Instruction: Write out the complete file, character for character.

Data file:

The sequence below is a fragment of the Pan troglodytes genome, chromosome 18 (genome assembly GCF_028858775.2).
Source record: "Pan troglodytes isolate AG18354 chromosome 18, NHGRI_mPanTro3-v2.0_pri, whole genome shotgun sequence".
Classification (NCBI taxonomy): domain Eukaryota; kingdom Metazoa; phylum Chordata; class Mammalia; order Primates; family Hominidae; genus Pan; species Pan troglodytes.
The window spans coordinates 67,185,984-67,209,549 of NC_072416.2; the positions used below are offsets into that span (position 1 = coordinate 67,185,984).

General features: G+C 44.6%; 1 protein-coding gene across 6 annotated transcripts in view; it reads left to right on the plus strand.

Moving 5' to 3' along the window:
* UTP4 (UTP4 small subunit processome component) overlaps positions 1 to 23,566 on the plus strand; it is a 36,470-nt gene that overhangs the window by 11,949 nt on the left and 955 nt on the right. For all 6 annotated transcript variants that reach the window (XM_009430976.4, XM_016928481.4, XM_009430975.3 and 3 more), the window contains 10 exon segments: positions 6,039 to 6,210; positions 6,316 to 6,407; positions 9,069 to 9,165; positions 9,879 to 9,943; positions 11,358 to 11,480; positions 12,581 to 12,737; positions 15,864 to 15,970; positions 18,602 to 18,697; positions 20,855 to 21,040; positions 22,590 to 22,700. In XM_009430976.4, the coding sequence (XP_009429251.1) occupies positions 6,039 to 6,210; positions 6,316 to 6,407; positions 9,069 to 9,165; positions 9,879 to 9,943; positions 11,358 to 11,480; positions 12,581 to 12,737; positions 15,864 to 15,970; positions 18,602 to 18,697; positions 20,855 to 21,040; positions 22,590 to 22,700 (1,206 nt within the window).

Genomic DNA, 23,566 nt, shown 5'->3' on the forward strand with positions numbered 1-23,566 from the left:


The sequence below is a fragment of the Pan troglodytes genome, chromosome 18 (genome assembly GCF_028858775.2).
Source record: "Pan troglodytes isolate AG18354 chromosome 18, NHGRI_mPanTro3-v2.0_pri, whole genome shotgun sequence".
Classification (NCBI taxonomy): domain Eukaryota; kingdom Metazoa; phylum Chordata; class Mammalia; order Primates; family Hominidae; genus Pan; species Pan troglodytes.
The window spans coordinates 67,185,984-67,209,549 of NC_072416.2; the positions used below are offsets into that span (position 1 = coordinate 67,185,984).

General features: G+C 44.6%; 1 protein-coding gene across 6 annotated transcripts in view; it reads left to right on the plus strand.

Moving 5' to 3' along the window:
* UTP4 (UTP4 small subunit processome component) overlaps positions 1 to 23,566 on the plus strand; it is a 36,470-nt gene that overhangs the window by 11,949 nt on the left and 955 nt on the right. For all 6 annotated transcript variants that reach the window (XM_009430976.4, XM_016928481.4, XM_009430975.3 and 3 more), the window contains 10 exon segments: positions 6,039 to 6,210; positions 6,316 to 6,407; positions 9,069 to 9,165; positions 9,879 to 9,943; positions 11,358 to 11,480; positions 12,581 to 12,737; positions 15,864 to 15,970; positions 18,602 to 18,697; positions 20,855 to 21,040; positions 22,590 to 22,700. In XM_009430976.4, the coding sequence (XP_009429251.1) occupies positions 6,039 to 6,210; positions 6,316 to 6,407; positions 9,069 to 9,165; positions 9,879 to 9,943; positions 11,358 to 11,480; positions 12,581 to 12,737; positions 15,864 to 15,970; positions 18,602 to 18,697; positions 20,855 to 21,040; positions 22,590 to 22,700 (1,206 nt within the window).

Genomic DNA, 23,566 nt, shown 5'->3' on the forward strand with positions numbered 1-23,566 from the left: